Global Foreign Direct Investment Slipped In 2017: UNCTAD
Global flows of foreign direct investment (FDI) fell by 16 percent in 2017 to an estimated $1.52 trillion, from a revised $1.81 trillion in 2016, according to the latest UNCTAD Global Investment Trends Monitor.
A slump in FDI flows to developed countries (-27 percent) was the principal factor behind the global decline. A strong decrease in flows was reported in Europe (-27 percent) as well as in North America (-33 percent), mainly due to a return to prior levels of inflows in the United Kingdom and the United States after spikes in 2016. This decline was tempered by an 11 percent growth in flows to other developed economies, principally Australia.
FDI to developing economies remained stable, at an estimated $653 billion, two percent more than the previous year. Flows rose marginally in developing Asia and Latin America and the Caribbean, and remained flat in Africa. Developing Asia regained its position as the largest FDI recipient region in the world, followed by the European Union and North America.
In the world’s transition economies, FDI declined by 17 percent to an estimated $55 billion, mainly due to a drop in the Russian Federation and lackluster inflows across most of the Commonwealth of Independent States (CIS).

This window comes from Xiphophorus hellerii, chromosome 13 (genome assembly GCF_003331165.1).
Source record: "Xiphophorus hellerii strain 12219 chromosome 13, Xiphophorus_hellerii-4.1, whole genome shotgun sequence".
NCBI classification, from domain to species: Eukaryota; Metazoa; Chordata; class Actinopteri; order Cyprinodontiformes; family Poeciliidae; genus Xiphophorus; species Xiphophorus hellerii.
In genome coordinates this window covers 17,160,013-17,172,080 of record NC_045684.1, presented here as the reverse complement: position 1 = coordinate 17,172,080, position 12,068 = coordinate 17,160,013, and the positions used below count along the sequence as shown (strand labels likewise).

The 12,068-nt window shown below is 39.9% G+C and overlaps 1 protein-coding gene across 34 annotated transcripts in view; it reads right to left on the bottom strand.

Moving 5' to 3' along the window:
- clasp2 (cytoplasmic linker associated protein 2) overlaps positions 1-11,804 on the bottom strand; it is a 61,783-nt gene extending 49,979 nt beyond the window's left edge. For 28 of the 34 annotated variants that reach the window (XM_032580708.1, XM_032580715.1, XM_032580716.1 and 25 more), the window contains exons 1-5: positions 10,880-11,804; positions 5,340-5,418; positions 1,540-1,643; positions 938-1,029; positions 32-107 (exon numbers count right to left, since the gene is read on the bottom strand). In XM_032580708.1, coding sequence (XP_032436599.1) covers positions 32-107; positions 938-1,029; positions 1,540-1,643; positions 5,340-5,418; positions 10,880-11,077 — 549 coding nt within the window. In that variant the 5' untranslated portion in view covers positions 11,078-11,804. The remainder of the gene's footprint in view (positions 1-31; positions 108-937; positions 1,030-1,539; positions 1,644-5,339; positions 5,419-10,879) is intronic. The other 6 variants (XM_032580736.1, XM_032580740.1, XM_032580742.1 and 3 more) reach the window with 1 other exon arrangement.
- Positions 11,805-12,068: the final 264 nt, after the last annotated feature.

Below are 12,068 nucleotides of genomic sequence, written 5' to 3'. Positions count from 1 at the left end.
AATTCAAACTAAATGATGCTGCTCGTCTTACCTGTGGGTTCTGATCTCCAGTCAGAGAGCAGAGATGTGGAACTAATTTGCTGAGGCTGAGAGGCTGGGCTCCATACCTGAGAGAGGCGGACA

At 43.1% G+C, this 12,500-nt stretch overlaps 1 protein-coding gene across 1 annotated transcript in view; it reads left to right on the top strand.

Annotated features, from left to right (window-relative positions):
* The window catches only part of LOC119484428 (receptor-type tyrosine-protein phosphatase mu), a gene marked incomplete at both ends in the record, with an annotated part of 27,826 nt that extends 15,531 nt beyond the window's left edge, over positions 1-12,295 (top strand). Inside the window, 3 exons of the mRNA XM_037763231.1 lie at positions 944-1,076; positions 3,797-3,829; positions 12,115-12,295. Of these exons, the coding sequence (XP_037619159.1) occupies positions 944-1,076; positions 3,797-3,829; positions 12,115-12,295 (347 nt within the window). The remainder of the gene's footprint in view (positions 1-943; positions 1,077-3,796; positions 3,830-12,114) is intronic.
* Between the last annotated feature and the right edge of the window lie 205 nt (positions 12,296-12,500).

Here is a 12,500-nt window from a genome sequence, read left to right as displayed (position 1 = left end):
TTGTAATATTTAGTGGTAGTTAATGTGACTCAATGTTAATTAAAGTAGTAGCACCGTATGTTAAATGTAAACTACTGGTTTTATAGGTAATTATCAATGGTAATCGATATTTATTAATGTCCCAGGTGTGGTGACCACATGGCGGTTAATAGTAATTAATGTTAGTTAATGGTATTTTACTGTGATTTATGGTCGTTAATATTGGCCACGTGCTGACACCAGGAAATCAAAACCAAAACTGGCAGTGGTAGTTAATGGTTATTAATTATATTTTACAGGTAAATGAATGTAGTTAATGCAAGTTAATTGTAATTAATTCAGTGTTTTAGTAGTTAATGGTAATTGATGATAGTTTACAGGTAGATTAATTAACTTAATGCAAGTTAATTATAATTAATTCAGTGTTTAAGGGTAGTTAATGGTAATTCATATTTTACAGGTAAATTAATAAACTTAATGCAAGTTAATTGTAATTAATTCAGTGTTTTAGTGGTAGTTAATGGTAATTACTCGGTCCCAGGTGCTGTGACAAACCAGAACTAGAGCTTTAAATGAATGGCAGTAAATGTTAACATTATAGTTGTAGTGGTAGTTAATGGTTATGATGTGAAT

“The decline of global FDI flows is in stark contrast to other macroeconomic variables, such as GDP and trade growth, which saw substantial improvements in 2017,” said James Zhan, director of UNCTAD’s investment division. “Upward synchronization of the trends in 2018 is probable, but risks are abundant.”
The UNCTAD Global Investment Trends Monitor also showed that, after three years of growth, crossborder mergers and acquisitions declined in 2017. Their growth had already slowed in 2016, and they went on to contract by 23 percent in 2017, to $666 billion. However, this still represented the third-highest level since 2007.
Preliminary data on the value of announced greenfield FDI projects show a decline of 32 percent to $571 billion, or 17 percent in number of projects, their lowest level since 2003. If confirmed, the drop in greenfield project announcements would be a negative indicator for the longer term. Of particular concern is the near halving of the value of project announcements in developing economies, although the fall in project numbers was limited to 23 percent.
Higher economic growth projections, trade volumes and commodity prices would normally point to a potential increase in global FDI in 2018. However, elevated geopolitical risks and policy uncertainty could have an impact on the scale and contours of any FDI recovery in 2018. In addition, tax reforms in the United States are likely to significantly affect investment decisions by US multinationals, with consequences for global investment patterns.